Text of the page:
Above, watch a three minute introduction to Rupp’s work. Below, find information on some of the world’s oldest beer recipes from Ancient Egypt and China.

Follow Open Culture on Facebook, Twitter, Instagram, Google Plus, and Flipboard and share intelligent media with your friends. Or better yet, sign up for our daily email and get a daily dose of Open Culture in your inbox. And if you want to make sure that our posts definitely appear in your Facebook newsfeed, just follow these simple steps.

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Rare Recordings of Burroughs, Bukowski, Ginsberg & More Now Available in a Digital Archive Created by the Maryland Institute College of Art (MICA)

Image via Christiaan Tonnis

Americans can be quite ignorant of the richness of our country’s cultural history. Part of this ignorance, I suspect, comes down to prejudice. Innovative American artists throughout history have come from groups often demonized and marginalized by the wider society. The dominance of corporate commerce also impoverishes the cultural landscape. Poetry and experimental art don’t sell much, so some people think they have little value.

Imagine if we were to invert these attitudes in public opinion: American poetry and art allow us to gain new perspectives from people and parts of the country we don’t know well; to enlarge and challenge our religious and political understanding; to experience a very different kind of economy, built on aesthetic invention and free intellectual enterprise rather than supply, demand, and profit. Creativity and finance are not, of course, mutually exclusive. But to consistently favor one at the expense of the other seems to me a great loss to everyone.

We find ourselves now in such a situation, as public universities, the National Endowment for the Arts, the National Endowment for the Humanities, and the Corporation for Public Broadcasting face severe cuts or possible de-funding.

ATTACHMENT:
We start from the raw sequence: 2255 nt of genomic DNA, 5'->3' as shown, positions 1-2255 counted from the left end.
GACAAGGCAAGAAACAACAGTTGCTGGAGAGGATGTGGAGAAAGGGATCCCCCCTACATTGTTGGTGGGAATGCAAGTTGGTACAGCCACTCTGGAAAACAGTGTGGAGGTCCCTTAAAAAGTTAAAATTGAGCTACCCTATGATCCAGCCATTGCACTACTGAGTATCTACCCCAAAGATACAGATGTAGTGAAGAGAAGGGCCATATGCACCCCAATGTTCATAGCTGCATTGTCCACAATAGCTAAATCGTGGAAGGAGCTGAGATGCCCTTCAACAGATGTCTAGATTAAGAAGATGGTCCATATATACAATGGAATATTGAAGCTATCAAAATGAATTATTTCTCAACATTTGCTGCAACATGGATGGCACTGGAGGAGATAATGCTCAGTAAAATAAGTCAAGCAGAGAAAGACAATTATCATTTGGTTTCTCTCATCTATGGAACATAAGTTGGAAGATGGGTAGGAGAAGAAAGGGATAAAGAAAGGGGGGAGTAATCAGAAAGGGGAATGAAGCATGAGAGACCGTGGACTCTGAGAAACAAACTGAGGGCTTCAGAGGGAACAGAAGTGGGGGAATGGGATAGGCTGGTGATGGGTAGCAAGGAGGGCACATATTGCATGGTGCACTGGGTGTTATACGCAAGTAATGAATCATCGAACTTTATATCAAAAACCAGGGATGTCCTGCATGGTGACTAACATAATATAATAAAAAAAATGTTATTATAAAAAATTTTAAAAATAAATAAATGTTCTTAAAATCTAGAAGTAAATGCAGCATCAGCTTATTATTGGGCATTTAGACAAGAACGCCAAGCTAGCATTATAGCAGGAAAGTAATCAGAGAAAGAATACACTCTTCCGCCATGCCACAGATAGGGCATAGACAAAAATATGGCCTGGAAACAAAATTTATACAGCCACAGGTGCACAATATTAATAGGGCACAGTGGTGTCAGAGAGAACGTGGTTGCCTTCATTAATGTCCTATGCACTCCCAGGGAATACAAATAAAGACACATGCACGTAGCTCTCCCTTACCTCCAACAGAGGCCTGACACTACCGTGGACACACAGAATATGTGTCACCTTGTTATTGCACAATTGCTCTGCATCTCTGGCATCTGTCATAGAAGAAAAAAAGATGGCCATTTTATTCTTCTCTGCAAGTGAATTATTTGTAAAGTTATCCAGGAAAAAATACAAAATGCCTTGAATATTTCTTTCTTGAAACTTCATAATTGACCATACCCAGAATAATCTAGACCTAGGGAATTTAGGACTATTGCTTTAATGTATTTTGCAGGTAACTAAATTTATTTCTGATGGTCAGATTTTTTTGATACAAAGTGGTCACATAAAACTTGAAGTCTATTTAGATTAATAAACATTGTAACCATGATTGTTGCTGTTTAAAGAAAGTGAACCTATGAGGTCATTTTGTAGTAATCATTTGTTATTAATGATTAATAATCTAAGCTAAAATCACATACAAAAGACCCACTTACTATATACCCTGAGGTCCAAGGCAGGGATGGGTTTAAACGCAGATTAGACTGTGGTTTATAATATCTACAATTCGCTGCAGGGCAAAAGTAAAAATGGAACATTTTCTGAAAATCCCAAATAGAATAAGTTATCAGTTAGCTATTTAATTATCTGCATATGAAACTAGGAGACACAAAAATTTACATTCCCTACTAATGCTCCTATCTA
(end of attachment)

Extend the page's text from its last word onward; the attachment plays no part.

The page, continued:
Such a political move would devastate many of the institutions that foster and preserve the country’s art and culture, and relegate the arts to the private sphere, where only sums of private money determine whose voices get heard. We can, however, be very appreciative of private institutions who make their collections public through open access libraries like the Internet Archive.

One such collection comes from the Digital Initiatives Unit of Decker Library at the Maryland Institute College of Art (MICA), one of the oldest art colleges in the U.S., and one of the most highly regarded. They have digitally donated to Archive.org “a number of rare and previously unreleased audio recordings,” they write in a press release, “spanning the 1960s through the late 1990s” and consisting of “over 700 audiocassette tapes” documenting “literature and poetry readings, fine art and design lectures, race and culture discussions” and college events.

These include (enter the archive here) a two hour poetry reading from Allen Ginsberg in 1978, at the top, with several other readings and talks from Ginsberg in the archive, the reading below it from Eileen Myles in 1992, and readings and talks above and below from Amiri Baraka, Anne Waldman, and William S. Burroughs. The collection represents a “strong focus on literature and poetry,” and features “a symposium on the Black Mountain poets.” Given the school’s mission, you’ll also find in the archive “a large selection of talks and lectures by visual artists, such as Elaine de Kooning, Alice Neel, Gordon Parks, Ad Rhinehart and Ben Shahn.”

Collections like this one from MICA and the Internet Archive allow anyone with internet access to experience in some part the breadth and range of American art and poetry, no matter their level of access to private institutions and sources of wealth. But the internet cannot fully replace or supplant the need for publicly funded arts initiatives in communities nationwide.